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Jane, it turns out, is dying of stage IV cancer and has become a veritable “space Viking” simply by searching for the shattered remains of Mjolnir, who reformed in her presence, granting her Thor’s strength (and armor and red cape). Thor ends up in a quasi-love triangle with his old weapon Mjolnir and his new jealous Stormbreaker. Still, the Hammer’s decision to turn Jane into a superhero is especially good news for Thor, as after meeting the majestically enhanced Jane, he is immediately attacked by Gorr the God Butcher (Christian Bale), a ghostly ghost with an imposing blade called the Necrosword. Thor: Love and ThunderThe prologue explains that after being mocked by his god in the wake of his beloved daughter’s death, Gorr was chosen by the Necrosword to own it and use it to kill all the gods for their heartless selfishness. Thor is Gorr’s latest target, not only because of his divine status, but also because, as we learn later, his ax Stormbreaker is the key to unlocking a magical realm that Gorr wants to reach.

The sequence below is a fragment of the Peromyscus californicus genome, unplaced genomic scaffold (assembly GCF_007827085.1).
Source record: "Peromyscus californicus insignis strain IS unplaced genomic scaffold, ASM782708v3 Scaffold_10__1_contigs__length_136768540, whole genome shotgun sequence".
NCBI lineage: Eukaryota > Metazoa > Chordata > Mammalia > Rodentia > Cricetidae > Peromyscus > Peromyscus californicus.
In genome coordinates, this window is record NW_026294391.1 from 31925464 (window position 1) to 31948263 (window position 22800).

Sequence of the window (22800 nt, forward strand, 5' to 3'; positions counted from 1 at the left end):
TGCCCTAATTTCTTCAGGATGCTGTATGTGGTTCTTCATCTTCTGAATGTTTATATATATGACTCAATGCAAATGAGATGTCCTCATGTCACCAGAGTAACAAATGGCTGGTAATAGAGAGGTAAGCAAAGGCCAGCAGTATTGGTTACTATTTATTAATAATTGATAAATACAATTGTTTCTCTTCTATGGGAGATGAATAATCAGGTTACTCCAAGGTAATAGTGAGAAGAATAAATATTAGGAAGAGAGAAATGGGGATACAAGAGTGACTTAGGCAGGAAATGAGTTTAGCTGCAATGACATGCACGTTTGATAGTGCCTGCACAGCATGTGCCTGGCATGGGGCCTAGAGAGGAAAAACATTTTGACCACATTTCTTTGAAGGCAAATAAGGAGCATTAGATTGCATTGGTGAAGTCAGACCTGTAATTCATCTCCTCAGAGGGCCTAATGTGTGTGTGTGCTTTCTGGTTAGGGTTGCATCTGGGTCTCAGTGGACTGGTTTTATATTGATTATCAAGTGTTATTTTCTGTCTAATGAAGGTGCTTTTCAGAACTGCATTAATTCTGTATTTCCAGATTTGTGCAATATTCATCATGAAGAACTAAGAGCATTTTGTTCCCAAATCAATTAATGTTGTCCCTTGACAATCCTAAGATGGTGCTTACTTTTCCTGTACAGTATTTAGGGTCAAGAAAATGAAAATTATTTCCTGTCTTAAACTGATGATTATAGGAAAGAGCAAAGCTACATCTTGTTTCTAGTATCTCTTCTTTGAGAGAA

Bale’s pale, tooth-rotten, vampire-like Gorr is easily the most captivating facet of Thor: Love and Thunder, which radiates an uncanny disorder, born of irreparable loss. The film comes to life when he appears, whether he threatens a group of children he kidnaps from New Asgard – a kidnapping that motivates Thor, Jane and Valkyrie to embark on their quest – or convincingly argues against his opponents that they are all victims. of cruelly indifferent gods. The Oscar-winning actor makes you feel Gorr’s heartbreak and tormented anger, which in Waititi and Jennifer Kaytin Robinson’s script matches the grief Thor felt over Jane’s fatal condition – an illness seemingly destined to separate them forever, just while they have their crush.